pari/gp | mathics | excel | r | hp-11c

bc | shell | browser | emacs | postgresql | glpsol

*What are the best calculators?*

## pari/gp

Install and run `gp`:

```
$ brew install pari
$ gp
? (2/7)^20
%1 = 1048576/79792266297612001
? %1 * 1.
%2 = 1.3141323697825355135314451523953967139 E-11
```

The value for each expression evaluated is stored in a variable with a leading percent sign. Integers and rational numbers are arbitrary length. Multiply by `1.` or add `0.` to get a decimal approximation.

The number of digits in a decimal approximation can be set to an arbitrarily large value. To see the first 100,000 digits of π:

```
? \p 100000
? Pi
```

Use `?` to get online help, and `?\` to get a description of the "keyboard shortcuts", which are commands which start with a backslash.

`gp` has complex numbers. The real and imaginary parts can be rationals or decimal approximations:

```
? real(1 + 3 * I)
%3 = 1
? imag(1 + 3 * I)
%4 = 3
? abs(1 + 3 * I)
%5 = 3.1622776601683793319988935444327185337
? arg(1 + 3 * I)
%6 = 1.2490457723982544258299170772810901231
```

There are matrices and vectors:

```
? [1,2;3,4] * [4,3;2,1]
%1 =
[ 8 5]
[20 13]
? [1,2;3,4]~
%2 =
[1 3]
[2 4]
? [1,2,3] * [3,2,1]~
%3 = 10
```

The same operator `*` is used for multiplying two scalars, multiplying a scalar by a matrix, and multiplying two matrices.

Vectors are 1×n matrices. `*` can be used for the dot product, but the transpose postfix operator `~` must be used on the 2nd matrix.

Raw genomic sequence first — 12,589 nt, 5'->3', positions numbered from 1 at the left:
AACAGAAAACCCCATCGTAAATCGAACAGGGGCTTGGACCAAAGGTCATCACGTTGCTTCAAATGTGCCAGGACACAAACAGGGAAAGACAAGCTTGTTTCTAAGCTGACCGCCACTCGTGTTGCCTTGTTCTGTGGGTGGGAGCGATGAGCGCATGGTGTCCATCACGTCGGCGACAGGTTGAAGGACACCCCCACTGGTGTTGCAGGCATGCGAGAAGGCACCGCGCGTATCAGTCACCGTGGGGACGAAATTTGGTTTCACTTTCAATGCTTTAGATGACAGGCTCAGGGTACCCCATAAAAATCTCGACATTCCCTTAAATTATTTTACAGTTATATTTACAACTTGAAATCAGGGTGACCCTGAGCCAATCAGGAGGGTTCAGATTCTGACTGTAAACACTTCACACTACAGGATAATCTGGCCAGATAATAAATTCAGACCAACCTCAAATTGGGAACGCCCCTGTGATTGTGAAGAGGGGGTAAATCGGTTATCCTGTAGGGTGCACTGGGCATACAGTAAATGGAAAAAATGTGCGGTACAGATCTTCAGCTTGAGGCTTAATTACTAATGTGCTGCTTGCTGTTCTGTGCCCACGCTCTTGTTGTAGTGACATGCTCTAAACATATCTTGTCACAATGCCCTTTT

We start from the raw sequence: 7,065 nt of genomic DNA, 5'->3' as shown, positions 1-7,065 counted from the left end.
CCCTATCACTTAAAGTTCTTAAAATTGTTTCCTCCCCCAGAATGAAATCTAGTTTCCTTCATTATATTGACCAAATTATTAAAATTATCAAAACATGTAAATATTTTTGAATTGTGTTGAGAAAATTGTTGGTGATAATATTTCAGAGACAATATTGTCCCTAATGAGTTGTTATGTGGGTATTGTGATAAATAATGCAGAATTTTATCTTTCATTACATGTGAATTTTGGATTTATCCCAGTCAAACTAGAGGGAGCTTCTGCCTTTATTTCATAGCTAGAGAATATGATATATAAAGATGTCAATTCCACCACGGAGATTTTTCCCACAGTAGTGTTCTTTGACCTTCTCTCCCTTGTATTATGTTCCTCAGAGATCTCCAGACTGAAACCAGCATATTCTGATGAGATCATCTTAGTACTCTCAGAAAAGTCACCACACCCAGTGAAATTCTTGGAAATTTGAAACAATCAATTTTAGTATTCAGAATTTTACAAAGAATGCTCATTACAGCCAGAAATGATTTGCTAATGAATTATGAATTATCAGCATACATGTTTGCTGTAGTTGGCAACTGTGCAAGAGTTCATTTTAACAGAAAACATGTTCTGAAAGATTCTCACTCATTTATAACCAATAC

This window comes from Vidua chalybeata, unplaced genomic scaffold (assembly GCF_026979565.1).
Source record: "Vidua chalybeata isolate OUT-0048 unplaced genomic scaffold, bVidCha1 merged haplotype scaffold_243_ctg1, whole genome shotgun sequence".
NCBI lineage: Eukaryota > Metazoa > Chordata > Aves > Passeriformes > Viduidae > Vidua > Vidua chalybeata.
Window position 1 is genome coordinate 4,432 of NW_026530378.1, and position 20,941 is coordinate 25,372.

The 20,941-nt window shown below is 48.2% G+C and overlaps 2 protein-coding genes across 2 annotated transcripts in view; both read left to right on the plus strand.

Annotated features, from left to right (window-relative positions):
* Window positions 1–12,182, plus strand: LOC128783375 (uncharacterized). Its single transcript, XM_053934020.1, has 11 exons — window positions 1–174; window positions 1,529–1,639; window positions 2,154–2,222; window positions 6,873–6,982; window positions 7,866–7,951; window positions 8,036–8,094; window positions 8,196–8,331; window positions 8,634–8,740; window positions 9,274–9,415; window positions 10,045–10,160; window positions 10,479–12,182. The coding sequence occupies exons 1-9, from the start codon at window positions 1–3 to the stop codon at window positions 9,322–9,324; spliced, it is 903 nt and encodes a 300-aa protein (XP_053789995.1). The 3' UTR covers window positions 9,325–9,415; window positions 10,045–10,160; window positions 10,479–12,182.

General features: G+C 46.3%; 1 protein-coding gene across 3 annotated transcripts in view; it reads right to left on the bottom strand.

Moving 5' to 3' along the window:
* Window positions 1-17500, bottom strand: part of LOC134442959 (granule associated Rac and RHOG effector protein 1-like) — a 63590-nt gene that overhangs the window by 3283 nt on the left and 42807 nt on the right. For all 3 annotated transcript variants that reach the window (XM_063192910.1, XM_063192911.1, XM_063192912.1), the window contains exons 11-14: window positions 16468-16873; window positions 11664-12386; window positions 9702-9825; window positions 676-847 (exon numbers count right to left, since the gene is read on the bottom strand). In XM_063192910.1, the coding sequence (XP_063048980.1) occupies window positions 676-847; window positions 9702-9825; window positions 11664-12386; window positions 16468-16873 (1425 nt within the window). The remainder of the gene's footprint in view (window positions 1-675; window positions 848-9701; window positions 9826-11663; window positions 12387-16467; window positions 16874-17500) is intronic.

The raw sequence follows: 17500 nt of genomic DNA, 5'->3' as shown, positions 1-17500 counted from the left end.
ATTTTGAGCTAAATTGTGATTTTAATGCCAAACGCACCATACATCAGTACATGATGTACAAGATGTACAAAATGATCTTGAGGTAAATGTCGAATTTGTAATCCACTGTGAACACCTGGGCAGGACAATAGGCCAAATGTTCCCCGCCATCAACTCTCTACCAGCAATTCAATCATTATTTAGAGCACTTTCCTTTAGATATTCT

*base conversion*

*number theory*

*combinatorics*

*ascii plots*

## mathics

Mathics is an implementation of the Mathematica language. The underlying engine is SymPy.

Use `pip` to install it. Run the command line version with `mathics`:

```
$ pip install mathics
$ mathics
```

Or use `mathicsserver` to run a webserver which supports a notebook interface.

Solving equations:

```
In[1]:= Solve[x^2 + 2x + 1 == 0, x]
Out[1]= {{x -> -1}}
In[2]:= Solve[{2x+3y==7, 4x-y==7}, {x, y}]
Out[2]= {{x -> 2, y -> 1}}
```

Calculus:

```
In[1]:= D[x^3 + x + 3, x]
Out[1]= 1 + 3 x ^ 2
In[2]:= D[x^3 + x + 3, x] /. x -> 2
Out[2]= 13
In[3]:= D[Log[x], {x, 3}]
Out[3]= 2 / x ^ 3
In[4]:= Integrate[x^3 + x + 3, x]
Out[4]= 3 x + x ^ 2 / 2 + x ^ 4 / 4
In[5]:= Integrate[x^3 + x + 3, {x, 0, 1}]
Out[5]= 15 / 4
```

- DSolve, RSolve

- Simplify
- Factor, Expand
- Together, Apart

## excel

- sort
- filter
- group
- graph

## r

Best for statistics and graphing.